False Minima in X-ray Structure Solutions Associated with a “Partial Polar Ambiguity”:  Single Crystal X-ray and Neutron Diffraction Studies on the Eight-Coordinate Tungsten Hydride Complexes, W(PMe<sub>3</sub>)<sub>4</sub>H<sub>2</sub>X<sub>2</sub> (X = F, Cl, Br, I) and W(PMe<sub>3</sub>)<sub>4</sub>H<sub>2</sub>F(FHF)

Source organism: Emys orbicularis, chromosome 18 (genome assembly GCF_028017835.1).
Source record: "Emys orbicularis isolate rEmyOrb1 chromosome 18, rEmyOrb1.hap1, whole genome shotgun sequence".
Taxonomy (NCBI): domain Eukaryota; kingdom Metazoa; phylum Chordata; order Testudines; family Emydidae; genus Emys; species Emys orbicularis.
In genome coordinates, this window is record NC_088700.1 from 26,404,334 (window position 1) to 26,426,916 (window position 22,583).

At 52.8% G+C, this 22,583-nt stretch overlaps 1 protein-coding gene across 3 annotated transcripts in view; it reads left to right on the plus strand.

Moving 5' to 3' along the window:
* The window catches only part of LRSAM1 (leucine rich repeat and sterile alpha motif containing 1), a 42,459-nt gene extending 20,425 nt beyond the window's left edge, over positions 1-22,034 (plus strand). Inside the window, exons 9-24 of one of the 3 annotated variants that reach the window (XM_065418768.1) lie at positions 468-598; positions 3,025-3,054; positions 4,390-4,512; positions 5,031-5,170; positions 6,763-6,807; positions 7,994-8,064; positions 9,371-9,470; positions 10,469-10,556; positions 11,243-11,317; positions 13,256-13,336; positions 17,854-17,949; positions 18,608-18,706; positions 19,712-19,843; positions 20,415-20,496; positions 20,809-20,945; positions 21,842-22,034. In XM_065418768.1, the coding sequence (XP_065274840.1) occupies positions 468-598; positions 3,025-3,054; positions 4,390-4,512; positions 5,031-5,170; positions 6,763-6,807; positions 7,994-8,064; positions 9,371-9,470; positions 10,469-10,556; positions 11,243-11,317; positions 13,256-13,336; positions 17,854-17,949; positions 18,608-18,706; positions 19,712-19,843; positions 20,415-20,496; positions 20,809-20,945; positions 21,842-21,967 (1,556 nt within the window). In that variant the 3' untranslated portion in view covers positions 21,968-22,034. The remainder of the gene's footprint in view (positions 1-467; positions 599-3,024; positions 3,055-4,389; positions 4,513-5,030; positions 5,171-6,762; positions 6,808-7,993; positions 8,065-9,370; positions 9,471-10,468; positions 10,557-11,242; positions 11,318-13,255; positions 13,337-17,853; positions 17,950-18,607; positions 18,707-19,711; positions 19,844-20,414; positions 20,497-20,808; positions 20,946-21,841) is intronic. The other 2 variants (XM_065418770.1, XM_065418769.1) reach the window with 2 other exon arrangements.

The molecular structures of the eight-coordinate tungsten hydride complexes W(PMe<sub>3</sub>)<sub>4</sub>H<sub>2</sub>X<sub>2</sub> (X = F, Cl, Br, I) and W(PMe<sub>3</sub>)<sub>4</sub>H<sub>2</sub>F(FHF) have been determined by single-crystal X-ray diffraction; W(PMe<sub>3</sub>)<sub>4</sub>H<sub>2</sub>Cl<sub>2</sub> and W(PMe<sub>3</sub>)<sub>4</sub>H<sub>2</sub>F(FHF) have also been analyzed by single-crystal neutron diffraction, thereby accurately locating the positions of the hydride ligands. The structures of all of these complexes are similar and are based on a trigonal dodecahedron, with a distorted tetrahedral array of PMe<sub>3</sub> ligands in which two of the PMe<sub>3</sub> ligands are displaced over the halide substituents. However, the initial structures derived for both W(PMe<sub>3</sub>)<sub>4</sub>H<sub>2</sub>Cl<sub>2</sub> and W(PMe<sub>3</sub>)<sub>4</sub>H<sub>2</sub>F(FHF) did <i>not</i> exhibit the aforementioned geometry, but were based on an arrangement in which the two <i>transoid</i>-PMe<sub>3</sub> ligands are displaced toward the two <i>cis</i>-PMe<sub>3</sub> groups, rather than tilted toward the chloride ligands. Interestingly, the unexpected structures for W(PMe<sub>3</sub>)<sub>4</sub>H<sub>2</sub>Cl<sub>2</sub> and W(PMe<sub>3</sub>)<sub>4</sub>H<sub>2</sub>F(FHF) were discovered to be the result of an artifact due to the presence of a heavy atom in a polar space group, which allowed the X-ray structure solutions to refine into most deceptive false minima. Specifically, for the structures corresponding to the false minima, the <i>transoid</i>-PMe<sub>3</sub> ligands were incorrectly located in positions that are related to their true locations by reflection perpendicular to the polar axis. In effect, the incorrect molecular structures are a <i>composite</i> of the two possible true polar configurations which are related by a reflection perpendicular to the polar axis, i.e. a “partial polar ambiguity”. Of most importance, the solutions corresponding to the false minima are characterized by low <i>R</i> values and well-behaved displacement parameters, so that it is not apparent that the derived structures are incorrect. Thus, for space groups with a polar axis, it is necessary to establish that all of the atoms in the asymmetric unit belong to a single <i>true</i> polar configuration.